Constructing the Subject traces the history of psychological research methodology from the nineteenth century to the emergence of currently favored styles of research in the second quarter of the twentieth century. Kurt Danziger considers methodology to be a kind of social practice rather than simply a matter of technique. Therefore his historical analysis is primarily concerned with such topics as the development of the social structure of the research relationship between experimenters and their subjects, as well as the role of the methodology in the relationship of investigators to each other in a wider social context. The book begins with a historical discussion of introspection as a research practice and proceeds to an analysis of diverging styles of psychological investigation. There is an extensive exploration of the role of quantification and statistics in the historical development of psychological research. The influence of the social context on research practice is illustrated by a comparison of American and German developments, especially in the field of personality research.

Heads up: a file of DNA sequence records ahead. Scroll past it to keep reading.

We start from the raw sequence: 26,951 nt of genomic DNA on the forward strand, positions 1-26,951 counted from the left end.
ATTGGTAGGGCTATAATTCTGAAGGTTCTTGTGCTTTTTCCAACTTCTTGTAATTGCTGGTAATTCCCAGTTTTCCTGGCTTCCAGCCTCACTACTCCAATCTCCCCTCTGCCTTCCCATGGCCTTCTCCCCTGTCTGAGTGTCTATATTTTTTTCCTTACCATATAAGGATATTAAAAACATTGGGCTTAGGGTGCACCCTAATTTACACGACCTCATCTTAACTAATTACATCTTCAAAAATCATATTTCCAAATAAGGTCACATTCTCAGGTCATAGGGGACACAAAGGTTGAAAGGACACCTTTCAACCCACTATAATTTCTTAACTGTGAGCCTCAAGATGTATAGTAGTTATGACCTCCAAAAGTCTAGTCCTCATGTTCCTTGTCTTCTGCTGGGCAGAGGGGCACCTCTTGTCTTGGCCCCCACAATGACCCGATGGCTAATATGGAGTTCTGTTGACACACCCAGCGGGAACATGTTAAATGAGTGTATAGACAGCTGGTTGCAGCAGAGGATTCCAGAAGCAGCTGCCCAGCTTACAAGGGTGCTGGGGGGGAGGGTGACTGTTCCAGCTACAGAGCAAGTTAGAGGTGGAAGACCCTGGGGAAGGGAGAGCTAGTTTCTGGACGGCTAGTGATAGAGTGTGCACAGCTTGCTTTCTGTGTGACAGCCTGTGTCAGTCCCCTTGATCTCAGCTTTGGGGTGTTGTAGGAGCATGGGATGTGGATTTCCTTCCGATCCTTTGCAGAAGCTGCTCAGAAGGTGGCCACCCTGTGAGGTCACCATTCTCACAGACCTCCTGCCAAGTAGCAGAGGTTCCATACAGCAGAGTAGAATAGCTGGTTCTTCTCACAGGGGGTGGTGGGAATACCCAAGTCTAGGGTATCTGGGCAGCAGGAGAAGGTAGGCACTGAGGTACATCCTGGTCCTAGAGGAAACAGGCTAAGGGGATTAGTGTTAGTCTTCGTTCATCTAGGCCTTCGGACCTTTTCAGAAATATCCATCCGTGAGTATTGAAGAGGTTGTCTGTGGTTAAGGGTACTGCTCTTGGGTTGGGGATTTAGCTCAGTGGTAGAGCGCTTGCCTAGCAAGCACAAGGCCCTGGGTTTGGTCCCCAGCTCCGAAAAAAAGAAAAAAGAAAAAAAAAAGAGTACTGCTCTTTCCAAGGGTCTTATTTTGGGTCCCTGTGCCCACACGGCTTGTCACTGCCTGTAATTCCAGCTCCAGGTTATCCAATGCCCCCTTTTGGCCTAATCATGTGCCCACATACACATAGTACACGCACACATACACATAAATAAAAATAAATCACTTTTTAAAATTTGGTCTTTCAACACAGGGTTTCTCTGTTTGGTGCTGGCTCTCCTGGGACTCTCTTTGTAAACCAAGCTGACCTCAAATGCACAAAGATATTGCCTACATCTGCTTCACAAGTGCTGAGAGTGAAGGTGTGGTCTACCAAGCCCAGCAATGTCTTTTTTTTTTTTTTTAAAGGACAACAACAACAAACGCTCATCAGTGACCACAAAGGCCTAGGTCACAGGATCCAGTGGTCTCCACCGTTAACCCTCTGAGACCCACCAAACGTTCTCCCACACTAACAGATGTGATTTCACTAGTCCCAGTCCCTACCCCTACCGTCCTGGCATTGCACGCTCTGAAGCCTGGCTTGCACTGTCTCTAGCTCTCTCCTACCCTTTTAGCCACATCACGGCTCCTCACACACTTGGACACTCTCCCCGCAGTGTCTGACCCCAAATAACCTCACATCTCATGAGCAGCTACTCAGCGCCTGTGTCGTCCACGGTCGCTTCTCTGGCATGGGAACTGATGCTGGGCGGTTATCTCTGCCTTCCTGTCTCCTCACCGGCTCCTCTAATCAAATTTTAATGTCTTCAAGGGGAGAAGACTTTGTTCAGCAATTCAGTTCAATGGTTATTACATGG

In this analysis, psychology is treated less as a body of facts or theories than a particular set of social activities intended to produce something that counts as psychological knowledge under certain historical conditions. This perspective means that the historical analysis has important consequences for a critical understanding of psychological methodology in general.
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(228mm x 152mm x 15mm)
Cambridge University Press
Publisher: Cambridge University Press
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